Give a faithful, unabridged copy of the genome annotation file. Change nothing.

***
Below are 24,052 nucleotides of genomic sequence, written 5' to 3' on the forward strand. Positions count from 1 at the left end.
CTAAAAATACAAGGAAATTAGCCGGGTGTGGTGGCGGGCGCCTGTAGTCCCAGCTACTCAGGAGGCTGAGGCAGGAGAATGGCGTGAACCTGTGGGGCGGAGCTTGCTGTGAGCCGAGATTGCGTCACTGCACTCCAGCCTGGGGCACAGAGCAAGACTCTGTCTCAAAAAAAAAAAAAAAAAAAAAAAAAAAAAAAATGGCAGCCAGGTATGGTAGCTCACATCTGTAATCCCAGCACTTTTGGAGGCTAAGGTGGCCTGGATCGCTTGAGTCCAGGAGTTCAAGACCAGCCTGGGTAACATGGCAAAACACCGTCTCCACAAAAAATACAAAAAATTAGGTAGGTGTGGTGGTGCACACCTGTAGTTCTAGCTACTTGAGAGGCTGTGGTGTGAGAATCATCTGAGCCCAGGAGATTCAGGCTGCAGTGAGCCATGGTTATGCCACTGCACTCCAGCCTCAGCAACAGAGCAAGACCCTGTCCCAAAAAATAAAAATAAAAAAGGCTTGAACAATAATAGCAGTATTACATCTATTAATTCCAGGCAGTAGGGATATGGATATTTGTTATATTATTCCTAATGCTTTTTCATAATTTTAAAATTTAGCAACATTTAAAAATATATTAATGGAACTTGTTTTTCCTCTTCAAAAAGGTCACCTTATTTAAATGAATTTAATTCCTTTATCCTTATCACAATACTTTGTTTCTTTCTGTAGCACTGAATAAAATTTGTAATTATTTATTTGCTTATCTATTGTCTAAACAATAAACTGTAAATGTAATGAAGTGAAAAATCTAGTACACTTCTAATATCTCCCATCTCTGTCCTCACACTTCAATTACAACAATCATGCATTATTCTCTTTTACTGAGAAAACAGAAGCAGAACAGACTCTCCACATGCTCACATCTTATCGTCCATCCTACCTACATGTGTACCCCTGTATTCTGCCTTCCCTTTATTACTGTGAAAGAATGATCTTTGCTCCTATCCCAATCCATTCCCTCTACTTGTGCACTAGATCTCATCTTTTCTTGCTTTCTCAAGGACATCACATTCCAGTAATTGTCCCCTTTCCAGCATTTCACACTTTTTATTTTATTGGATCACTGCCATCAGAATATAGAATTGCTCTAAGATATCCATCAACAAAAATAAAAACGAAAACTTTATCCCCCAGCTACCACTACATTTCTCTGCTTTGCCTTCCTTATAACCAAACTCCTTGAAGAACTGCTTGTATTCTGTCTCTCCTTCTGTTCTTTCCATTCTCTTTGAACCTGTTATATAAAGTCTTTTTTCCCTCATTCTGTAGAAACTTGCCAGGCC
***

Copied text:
Below are 24,052 nucleotides of genomic sequence, written 5' to 3' on the forward strand. Positions count from 1 at the left end.
CTAAAAATACAAGGAAATTAGCCGGGTGTGGTGGCGGGCGCCTGTAGTCCCAGCTACTCAGGAGGCTGAGGCAGGAGAATGGCGTGAACCTGTGGGGCGGAGCTTGCTGTGAGCCGAGATTGCGTCACTGCACTCCAGCCTGGGGCACAGAGCAAGACTCTGTCTCAAAAAAAAAAAAAAAAAAAAAAAAAAAAAAAATGGCAGCCAGGTATGGTAGCTCACATCTGTAATCCCAGCACTTTTGGAGGCTAAGGTGGCCTGGATCGCTTGAGTCCAGGAGTTCAAGACCAGCCTGGGTAACATGGCAAAACACCGTCTCCACAAAAAATACAAAAAATTAGGTAGGTGTGGTGGTGCACACCTGTAGTTCTAGCTACTTGAGAGGCTGTGGTGTGAGAATCATCTGAGCCCAGGAGATTCAGGCTGCAGTGAGCCATGGTTATGCCACTGCACTCCAGCCTCAGCAACAGAGCAAGACCCTGTCCCAAAAAATAAAAATAAAAAAGGCTTGAACAATAATAGCAGTATTACATCTATTAATTCCAGGCAGTAGGGATATGGATATTTGTTATATTATTCCTAATGCTTTTTCATAATTTTAAAATTTAGCAACATTTAAAAATATATTAATGGAACTTGTTTTTCCTCTTCAAAAAGGTCACCTTATTTAAATGAATTTAATTCCTTTATCCTTATCACAATACTTTGTTTCTTTCTGTAGCACTGAATAAAATTTGTAATTATTTATTTGCTTATCTATTGTCTAAACAATAAACTGTAAATGTAATGAAGTGAAAAATCTAGTACACTTCTAATATCTCCCATCTCTGTCCTCACACTTCAATTACAACAATCATGCATTATTCTCTTTTACTGAGAAAACAGAAGCAGAACAGACTCTCCACATGCTCACATCTTATCGTCCATCCTACCTACATGTGTACCCCTGTATTCTGCCTTCCCTTTATTACTGTGAAAGAATGATCTTTGCTCCTATCCCAATCCATTCCCTCTACTTGTGCACTAGATCTCATCTTTTCTTGCTTTCTCAAGGACATCACATTCCAGTAATTGTCCCCTTTCCAGCATTTCACACTTTTTATTTTATTGGATCACTGCCATCAGAATATAGAATTGCTCTAAGATATCCATCAACAAAAATAAAAACGAAAACTTTATCCCCCAGCTACCACTACATTTCTCTGCTTTGCCTTCCTTATAACCAAACTCCTTGAAGAACTGCTTGTATTCTGTCTCTCCTTCTGTTCTTTCCATTCTCTTTGAACCTGTTATATAAAGTCTTTTTTCCCTCATTCTGTAGAAACTTGCCAGGCC